The experience with provider taxes, donations and disproportionate share spending was a rude awakening regarding the fungibility of money. In general, the 1991 legislation, combined with the 1993 legislation, shut down the abusive provider tax and donation funding arrangements which the states had adopted. Tennessee may be an exception. Tennessee used a new services tax which included hospital service and combined it with the use of a sales tax that exempted certain activities, such as those included in the new services tax. The state borrowed revenue from the new services tax and used it, in part, for its Federal match. There is an ongoing court case as to whether this practice violated the 1991 law, but, since there wasn't a clear baseline to start from, it will be very difficult to prove that adding a hospital tax to a pre-existing tax violated the law. It is also no longer currently relevant, as Tennessee has capitated its entire program into TennCare. To the extent that Tennessee had expanded its baseline to include questionable or even inappropriate expenditures, the state will carry more money forward into the future than it would have been able to do otherwise, with effectively no chance for the Federal government to ever recoup that money.
The bigger concern today has to do with intergovernmental transfers. Intergovernmental transfers was an area of concern in 1991, but those of us working on the issue at HCFA were unable to devise a rule which would distinguish between an intergovernmental transfer that represented a legitimate transfer between levels of government and the movement of funds which results in only new Federal money coming into the program. It is particularly problematic when the county or state is paying itself because it owns the hospital and is putting up its share of the match with an intergovernmental transfer. The absence of an ability to distinguish appropriate uses and abusive uses of intergovernmental transfers is a good reminder that money is fungible and that reliance on the use of state matching as a cost containment strategy is a genie that can never be put back into the bottle.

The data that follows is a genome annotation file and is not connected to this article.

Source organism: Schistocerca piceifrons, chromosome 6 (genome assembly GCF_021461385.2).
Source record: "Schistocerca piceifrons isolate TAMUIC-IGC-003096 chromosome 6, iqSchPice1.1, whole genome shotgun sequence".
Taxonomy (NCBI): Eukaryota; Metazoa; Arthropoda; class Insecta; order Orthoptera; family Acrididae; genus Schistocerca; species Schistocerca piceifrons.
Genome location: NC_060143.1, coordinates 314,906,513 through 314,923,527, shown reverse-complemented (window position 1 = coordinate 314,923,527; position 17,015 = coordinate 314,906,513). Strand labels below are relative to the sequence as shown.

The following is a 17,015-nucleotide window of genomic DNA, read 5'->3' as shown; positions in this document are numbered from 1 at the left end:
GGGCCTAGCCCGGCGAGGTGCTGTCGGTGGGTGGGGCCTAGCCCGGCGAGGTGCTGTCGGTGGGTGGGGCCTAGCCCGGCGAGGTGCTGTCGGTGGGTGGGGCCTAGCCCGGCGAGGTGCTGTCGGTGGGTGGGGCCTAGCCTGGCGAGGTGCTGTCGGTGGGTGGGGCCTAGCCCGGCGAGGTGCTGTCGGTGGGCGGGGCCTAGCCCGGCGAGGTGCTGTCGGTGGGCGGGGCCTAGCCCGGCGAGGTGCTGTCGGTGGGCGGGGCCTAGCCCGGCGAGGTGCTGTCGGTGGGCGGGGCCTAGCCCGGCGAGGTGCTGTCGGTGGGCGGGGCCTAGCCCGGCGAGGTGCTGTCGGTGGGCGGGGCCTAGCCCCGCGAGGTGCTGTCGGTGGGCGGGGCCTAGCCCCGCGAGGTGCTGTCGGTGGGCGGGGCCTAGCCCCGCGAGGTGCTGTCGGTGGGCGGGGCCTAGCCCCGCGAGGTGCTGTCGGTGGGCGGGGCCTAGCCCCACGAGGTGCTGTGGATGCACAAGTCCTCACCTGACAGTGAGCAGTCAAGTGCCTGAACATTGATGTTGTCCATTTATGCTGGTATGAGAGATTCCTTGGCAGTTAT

The Waiver Process
Although the amount of legislation and regulation associated with the Medicaid program is substantial, the flexibility provided by the waiver process allows the Federal government to waive any individual component of Medicaid as long as the resulting change is in keeping with the spirit of Title XIX. Thus provisions of state-wideness, duration and scope, freedom of choice, the Boren Amendment, etc., have all been waived as part of requests by states for more flexibility in designing their Medicaid programs.